Understanding Upper Endoscopy
What is upper endoscopy?
Upper endoscopy lets your doctor examine the lining of the upper part of your gastrointestinal tract, which includes the esophagus, stomach and duodenum (first portion of the small intestine). Your doctor will use a thin, flexible tube called an endoscope, which has its own lens and light source, and will view the images on a video monitor. You might hear your doctor or other medical staff refer to upper endoscopy as upper GI endoscopy, esophagogastroduodenoscopy (EGD) or panendoscopy. If your doctor has recommended upper endoscopy, this brochure will give you a basic understanding of the procedure – how it’s performed, how it can help, and what side effects you might experience. It can’t answer all of your questions, since a lot depends on the individual patient and the doctor. Please ask your doctor about anything you don’t understand.
Why is upper endoscopy done?
Upper endoscopy helps your doctor evaluate symptoms of persistent upper abdominal pain, nausea, vomiting or difficulty swallowing. It’s an excellent test for finding the cause of bleeding from the upper gastrointestinal tract. It’s also more accurate than X-ray films for detecting inflammation, ulcers and tumors of the esophagus, stomach and duodenum.
Your doctor might use upper endoscopy to obtain a biopsy (small tissue samples). A biopsy helps your doctor distinguish between benign and malignant (cancerous) tissues. Remember, biopsies are taken for many reasons, and your doctor might order one even if he or she does not suspect cancer. For example, your doctor might use a biopsy to test for Helicobacter pylori, bacterium that causes ulcers.
Your doctor might also use upper endoscopy to perform a cytology test, where he or she will introduce a small brush to collect cells for analysis.
Upper endoscopy is also used to treat conditions of the upper gastrointestinal tract. Your doctor can pass instruments through the endoscope to directly treat many abnormalities with little or no discomfort. For example, your doctor might stretch a narrowed area, remove polyps (usually benign growths) or treat bleeding.
How should I prepare for the procedure?
An empty stomach allows for the best and safest examination, so you should have nothing to eat or drink, including water, for approximately six hours before the examination. Your doctor will tell you when to start fasting.
Tell your doctor in advance about any medications you take; you might need to adjust your usual dose for the examination. Discuss any allergies to medications as well as medical conditions, such as heart or lung disease.
Also, alert your doctor if you require antibiotics prior to undergoing dental procedures, because you might need antibiotics prior to upper endoscopy as well.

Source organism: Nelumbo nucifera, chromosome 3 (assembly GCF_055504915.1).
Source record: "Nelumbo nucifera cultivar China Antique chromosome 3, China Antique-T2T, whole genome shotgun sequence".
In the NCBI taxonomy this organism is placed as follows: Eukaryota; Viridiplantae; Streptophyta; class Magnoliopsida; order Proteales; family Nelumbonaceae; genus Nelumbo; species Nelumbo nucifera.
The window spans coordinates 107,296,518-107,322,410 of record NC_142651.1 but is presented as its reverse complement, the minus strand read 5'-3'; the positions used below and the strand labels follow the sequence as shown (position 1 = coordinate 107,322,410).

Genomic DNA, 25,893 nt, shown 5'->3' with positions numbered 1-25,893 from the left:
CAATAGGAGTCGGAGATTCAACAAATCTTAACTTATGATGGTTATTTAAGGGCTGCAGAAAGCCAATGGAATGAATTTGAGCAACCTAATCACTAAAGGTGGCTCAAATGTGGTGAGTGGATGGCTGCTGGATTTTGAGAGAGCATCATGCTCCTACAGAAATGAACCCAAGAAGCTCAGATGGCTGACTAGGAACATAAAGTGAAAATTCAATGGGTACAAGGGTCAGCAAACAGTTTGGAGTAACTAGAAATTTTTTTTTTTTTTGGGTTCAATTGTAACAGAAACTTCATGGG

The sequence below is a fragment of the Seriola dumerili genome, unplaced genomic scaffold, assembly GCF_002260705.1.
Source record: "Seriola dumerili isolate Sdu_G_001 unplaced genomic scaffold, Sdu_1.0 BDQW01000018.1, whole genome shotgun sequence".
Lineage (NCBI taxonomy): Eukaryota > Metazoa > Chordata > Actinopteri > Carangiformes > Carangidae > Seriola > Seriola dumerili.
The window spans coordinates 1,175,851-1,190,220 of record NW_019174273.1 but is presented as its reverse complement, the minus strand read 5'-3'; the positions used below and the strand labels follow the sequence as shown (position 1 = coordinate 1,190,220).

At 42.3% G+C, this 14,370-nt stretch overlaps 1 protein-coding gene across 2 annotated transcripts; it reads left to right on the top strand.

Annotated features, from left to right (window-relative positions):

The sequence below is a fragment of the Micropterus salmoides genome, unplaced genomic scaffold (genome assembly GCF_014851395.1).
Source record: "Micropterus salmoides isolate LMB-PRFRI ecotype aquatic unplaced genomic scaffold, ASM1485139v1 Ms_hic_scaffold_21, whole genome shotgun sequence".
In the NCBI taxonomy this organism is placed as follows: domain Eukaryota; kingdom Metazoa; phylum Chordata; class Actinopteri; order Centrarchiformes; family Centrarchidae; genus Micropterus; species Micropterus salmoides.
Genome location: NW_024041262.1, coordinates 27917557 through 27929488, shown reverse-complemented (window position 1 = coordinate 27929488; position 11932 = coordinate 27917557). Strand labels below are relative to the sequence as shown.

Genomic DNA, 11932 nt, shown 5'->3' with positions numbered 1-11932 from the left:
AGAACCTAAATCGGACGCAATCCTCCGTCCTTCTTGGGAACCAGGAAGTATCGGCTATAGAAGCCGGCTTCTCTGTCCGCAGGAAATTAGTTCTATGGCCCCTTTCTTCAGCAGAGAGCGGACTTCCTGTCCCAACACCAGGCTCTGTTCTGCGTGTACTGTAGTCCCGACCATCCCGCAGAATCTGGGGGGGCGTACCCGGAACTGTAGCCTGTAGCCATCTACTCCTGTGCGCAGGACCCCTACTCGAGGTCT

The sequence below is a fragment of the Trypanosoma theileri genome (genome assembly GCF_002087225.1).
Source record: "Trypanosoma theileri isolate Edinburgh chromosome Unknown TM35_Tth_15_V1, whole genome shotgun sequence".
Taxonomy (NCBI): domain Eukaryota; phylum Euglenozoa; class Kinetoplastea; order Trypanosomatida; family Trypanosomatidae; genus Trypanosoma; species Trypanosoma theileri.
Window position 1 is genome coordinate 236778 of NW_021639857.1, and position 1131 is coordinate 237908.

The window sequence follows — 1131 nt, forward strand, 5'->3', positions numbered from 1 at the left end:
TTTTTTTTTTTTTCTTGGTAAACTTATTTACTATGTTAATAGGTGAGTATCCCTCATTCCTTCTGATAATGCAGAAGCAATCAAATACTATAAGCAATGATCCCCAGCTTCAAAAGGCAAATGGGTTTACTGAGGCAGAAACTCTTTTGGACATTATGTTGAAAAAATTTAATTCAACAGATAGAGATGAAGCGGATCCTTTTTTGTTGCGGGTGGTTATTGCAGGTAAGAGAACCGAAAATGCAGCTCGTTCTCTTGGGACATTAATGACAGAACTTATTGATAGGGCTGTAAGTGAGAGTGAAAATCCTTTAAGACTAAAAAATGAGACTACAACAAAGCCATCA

What can I expect during upper endoscopy?
Your doctor might start by spraying your throat with a local anesthetic or by giving you a sedative to help you relax. You’ll then lie on your side, and your doctor will pass the endoscope through your mouth and into the esophagus, stomach and duodenum. The endoscope doesn’t interfere with your breathing, Most patients consider the test only slightly uncomfortable, and many patients fall asleep during the procedure.
What happens after upper endoscopy?
You will be monitored until most of the effects of the medication have worn off. Your throat might be a little sore, and you might feel bloated because of the air introduced into your stomach during the test. You will be able to eat after you leave unless your doctor instructs you otherwise.
Your doctor generally can tell you your test results on the day of the procedure; however, the results of some tests might take several days.
If you received sedatives, you won’t be allowed to drive after the procedure even though you might not feel tired. You should arrange for someone to accompany you home because the sedatives might affect your judgment and reflexes for the rest of the day.
What are the possible complications of upper endoscopy?
Although complications can occur, they are rare when doctors who are specially trained and experienced in this procedure perform the test. Bleeding can occur at a biopsy site or where a polyp was removed, but it’s usually minimal and rarely requires follow-up. Other potential risks include a reaction to the sedative used, complications from heart or lung diseases, and perforation (a tear in the gastrointestinal tract lining). It’s important to recognize early signs of possible complications. If you have a fever after the test, trouble swallowing or increasing throat, chest or abdominal pain, tell your doctor immediately.